The committee is looking at ways to allocate tax increment financing funds to help out; however, he said Federal Emergency Management Agency restrictions on work that can be done on homes in the floodplain are a challenge.

“Given current regulations and national flood insurance policy, I can’t see a way out of it for people,” Gilman said. “We can’t fill basements without getting into a big problem with FEMA.”

Snyder said the pumping was causing some damage where it pools in the streets, but it might make sense to bring problems before the board, rather than every instance of pumping into the street.

Council member Philip Ostrem, a member of the board, said the blanket permit will provide some immediate relief; however, down the road the city is going to need to have a defined policy.

“This is a very difficult problem. We’re obviously not done,” Ostrem said.


Richmond


ColtenB / Associated Press 

Milwaukee Bucks forward Giannis Antetokounmpo (34) is defended by Detroit Pistons forward Blake Griffin (23) during the first half of Game 4 on Monday.


Local
Expelled La Crosse Aquinas student faces firearm charges

The Aquinas high-schooler who was expelled last week after bringing a weapon to school will face juvenile charges of theft of a firearm and possession of a firearm on school grounds.

Details were slow to emerge last week, but an incident report obtained by the Tribune on Monday brought things into focus, establishing that the 16-year-old had brought a gun to school and had a list of classmates he planned to spare.

The student told officers he had not been serious, that he never intended to shoot anybody.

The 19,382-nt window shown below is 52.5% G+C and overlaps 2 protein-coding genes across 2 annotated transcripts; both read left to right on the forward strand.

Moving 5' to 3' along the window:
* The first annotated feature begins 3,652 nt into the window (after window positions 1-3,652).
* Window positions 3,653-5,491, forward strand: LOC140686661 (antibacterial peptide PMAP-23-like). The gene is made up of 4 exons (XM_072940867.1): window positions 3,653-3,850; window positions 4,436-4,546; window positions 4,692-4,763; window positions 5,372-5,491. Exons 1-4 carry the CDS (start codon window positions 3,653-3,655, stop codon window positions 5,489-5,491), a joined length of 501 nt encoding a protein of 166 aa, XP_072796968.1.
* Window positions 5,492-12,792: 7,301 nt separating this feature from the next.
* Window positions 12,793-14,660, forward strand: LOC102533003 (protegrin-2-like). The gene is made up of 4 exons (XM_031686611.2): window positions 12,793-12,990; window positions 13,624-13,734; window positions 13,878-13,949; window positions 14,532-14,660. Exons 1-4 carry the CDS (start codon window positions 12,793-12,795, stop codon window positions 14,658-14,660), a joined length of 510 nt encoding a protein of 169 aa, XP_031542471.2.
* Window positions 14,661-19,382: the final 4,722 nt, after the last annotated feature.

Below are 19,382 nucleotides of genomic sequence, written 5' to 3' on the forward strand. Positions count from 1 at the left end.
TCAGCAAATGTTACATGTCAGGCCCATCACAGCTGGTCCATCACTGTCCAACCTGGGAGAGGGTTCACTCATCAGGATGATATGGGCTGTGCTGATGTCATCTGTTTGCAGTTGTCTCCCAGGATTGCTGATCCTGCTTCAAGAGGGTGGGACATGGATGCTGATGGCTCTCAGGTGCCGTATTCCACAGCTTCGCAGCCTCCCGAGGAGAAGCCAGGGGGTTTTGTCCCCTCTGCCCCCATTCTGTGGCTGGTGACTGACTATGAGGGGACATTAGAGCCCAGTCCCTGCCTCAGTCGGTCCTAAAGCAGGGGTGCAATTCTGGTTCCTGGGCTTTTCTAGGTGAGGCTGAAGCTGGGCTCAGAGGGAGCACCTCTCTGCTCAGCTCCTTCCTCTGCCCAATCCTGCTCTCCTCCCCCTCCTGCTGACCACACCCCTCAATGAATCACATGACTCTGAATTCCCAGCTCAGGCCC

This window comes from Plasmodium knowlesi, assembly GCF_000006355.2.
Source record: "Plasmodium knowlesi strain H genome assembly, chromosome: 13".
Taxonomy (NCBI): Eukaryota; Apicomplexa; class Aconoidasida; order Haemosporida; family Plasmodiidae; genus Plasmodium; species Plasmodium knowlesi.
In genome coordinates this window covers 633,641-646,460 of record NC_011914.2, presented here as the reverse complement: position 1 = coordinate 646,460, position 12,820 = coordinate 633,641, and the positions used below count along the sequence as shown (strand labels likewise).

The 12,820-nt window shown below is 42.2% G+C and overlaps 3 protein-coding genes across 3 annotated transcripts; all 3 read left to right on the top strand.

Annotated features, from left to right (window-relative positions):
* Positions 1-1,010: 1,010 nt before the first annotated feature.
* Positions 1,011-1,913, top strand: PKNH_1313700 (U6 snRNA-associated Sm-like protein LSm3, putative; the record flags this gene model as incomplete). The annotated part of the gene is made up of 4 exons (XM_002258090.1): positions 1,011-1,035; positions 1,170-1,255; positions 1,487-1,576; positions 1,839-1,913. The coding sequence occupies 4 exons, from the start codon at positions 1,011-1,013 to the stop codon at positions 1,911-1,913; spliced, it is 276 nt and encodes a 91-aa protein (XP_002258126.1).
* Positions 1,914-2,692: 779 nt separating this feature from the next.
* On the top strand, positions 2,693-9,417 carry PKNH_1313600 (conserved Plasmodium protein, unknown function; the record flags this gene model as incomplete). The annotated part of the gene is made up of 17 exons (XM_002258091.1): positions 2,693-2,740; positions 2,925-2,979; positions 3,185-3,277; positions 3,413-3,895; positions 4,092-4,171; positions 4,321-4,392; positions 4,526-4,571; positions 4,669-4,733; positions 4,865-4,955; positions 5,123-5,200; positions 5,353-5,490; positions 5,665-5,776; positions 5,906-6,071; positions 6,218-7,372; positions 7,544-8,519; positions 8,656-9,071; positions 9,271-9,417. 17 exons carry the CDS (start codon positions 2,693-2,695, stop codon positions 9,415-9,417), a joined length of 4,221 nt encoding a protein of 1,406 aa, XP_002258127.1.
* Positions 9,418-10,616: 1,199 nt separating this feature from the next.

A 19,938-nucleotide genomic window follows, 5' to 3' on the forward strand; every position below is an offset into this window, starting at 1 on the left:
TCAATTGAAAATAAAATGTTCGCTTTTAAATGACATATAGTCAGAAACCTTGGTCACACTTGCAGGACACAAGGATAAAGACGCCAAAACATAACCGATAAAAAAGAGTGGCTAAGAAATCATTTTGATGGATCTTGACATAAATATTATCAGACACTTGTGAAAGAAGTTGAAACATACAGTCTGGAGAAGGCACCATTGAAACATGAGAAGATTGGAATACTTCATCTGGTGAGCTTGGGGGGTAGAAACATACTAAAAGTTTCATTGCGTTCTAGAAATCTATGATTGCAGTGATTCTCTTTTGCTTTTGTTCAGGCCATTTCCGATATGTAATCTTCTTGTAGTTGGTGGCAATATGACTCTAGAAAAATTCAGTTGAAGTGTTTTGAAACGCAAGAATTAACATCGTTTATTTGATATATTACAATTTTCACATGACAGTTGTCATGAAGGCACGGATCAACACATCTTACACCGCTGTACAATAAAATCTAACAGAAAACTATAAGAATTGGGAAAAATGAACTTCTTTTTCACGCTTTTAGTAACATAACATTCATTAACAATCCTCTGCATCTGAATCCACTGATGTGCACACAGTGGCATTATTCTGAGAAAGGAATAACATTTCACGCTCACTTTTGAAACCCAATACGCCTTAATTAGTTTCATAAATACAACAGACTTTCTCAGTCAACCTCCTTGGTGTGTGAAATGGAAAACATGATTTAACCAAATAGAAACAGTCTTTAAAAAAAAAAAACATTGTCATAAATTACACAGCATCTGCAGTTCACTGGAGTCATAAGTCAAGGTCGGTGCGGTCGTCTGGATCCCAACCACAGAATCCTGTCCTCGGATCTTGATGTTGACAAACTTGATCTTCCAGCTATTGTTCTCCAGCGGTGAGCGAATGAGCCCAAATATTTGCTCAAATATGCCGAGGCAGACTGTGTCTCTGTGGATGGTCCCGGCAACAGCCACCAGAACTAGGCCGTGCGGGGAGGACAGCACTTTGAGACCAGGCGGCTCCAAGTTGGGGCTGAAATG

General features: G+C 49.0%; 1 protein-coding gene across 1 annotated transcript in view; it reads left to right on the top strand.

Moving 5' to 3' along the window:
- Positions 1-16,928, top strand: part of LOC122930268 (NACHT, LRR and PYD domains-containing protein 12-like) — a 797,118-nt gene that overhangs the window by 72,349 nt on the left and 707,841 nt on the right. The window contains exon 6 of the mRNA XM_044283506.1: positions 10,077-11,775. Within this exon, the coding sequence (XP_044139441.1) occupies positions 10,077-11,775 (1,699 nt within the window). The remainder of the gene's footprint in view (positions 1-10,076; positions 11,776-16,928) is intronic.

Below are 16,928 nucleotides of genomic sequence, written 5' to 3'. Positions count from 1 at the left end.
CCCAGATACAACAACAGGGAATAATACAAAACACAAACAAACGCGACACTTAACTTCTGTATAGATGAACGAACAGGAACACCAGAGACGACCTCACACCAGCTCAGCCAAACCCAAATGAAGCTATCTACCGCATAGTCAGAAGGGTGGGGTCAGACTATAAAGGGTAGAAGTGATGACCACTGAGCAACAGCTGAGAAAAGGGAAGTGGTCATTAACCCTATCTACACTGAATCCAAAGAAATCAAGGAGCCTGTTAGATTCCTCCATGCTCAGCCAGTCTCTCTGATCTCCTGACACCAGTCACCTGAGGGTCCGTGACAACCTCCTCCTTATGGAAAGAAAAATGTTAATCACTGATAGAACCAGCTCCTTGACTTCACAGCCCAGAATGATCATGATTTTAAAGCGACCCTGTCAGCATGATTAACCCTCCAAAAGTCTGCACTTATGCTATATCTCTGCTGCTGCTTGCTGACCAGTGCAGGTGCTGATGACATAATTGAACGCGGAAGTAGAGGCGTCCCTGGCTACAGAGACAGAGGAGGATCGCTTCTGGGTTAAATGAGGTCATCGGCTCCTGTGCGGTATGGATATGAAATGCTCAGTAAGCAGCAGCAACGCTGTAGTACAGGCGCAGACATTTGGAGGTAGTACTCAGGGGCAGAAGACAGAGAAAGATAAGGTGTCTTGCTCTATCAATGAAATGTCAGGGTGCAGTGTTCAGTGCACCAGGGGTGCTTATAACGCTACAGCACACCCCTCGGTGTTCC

According to the report:

The student appears to have stolen a handgun from the home of one of his friends, either in mid-February or early April. The friend’s mother told police that the family’s guns are either hidden or locked away, and that she had no idea the gun had been stolen.

Classmates said the student talked about bringing a gun to school and mentioned by name the students he planned to target or spare.

Then, two weeks ago, classmates noticed that the student appeared to be carrying a gun at school. One told police that, after school ended on April 12, the student had pulled up his shirt to reveal a handgun tucked in his waistband.

Knutson

Police were called to the school on April 15, after a different student reported seeing the gun in the student’s backpack.

Officers searched the backpack and the student’s locker but did not find a firearm. The gun was later recovered from the student’s home.

In his original message to parents, Aquinas President Ted Knutson said only that there had been “an incident involving one of our students,” and that school administration and police felt it was “being handled appropriately.”

On April 16, the day after the student was removed from school, police said they did not know whether the student had brought a gun to school.

“Later, it was confirmed that he had a weapon on school grounds on the past Friday,” Knutson said in a subsequent letter. “The student involved will be subject to school policy and appropriate laws that govern weapons on school grounds and for making threats to school safety. The student will not be returning to Aquinas High School.”

Knutson apologized “if our earlier message was not as complete as desired,” adding that the school would re-evaluate how it responds to such incidents.

He said the school wanted to delay any public statements until the investigation had been completed.


Knutson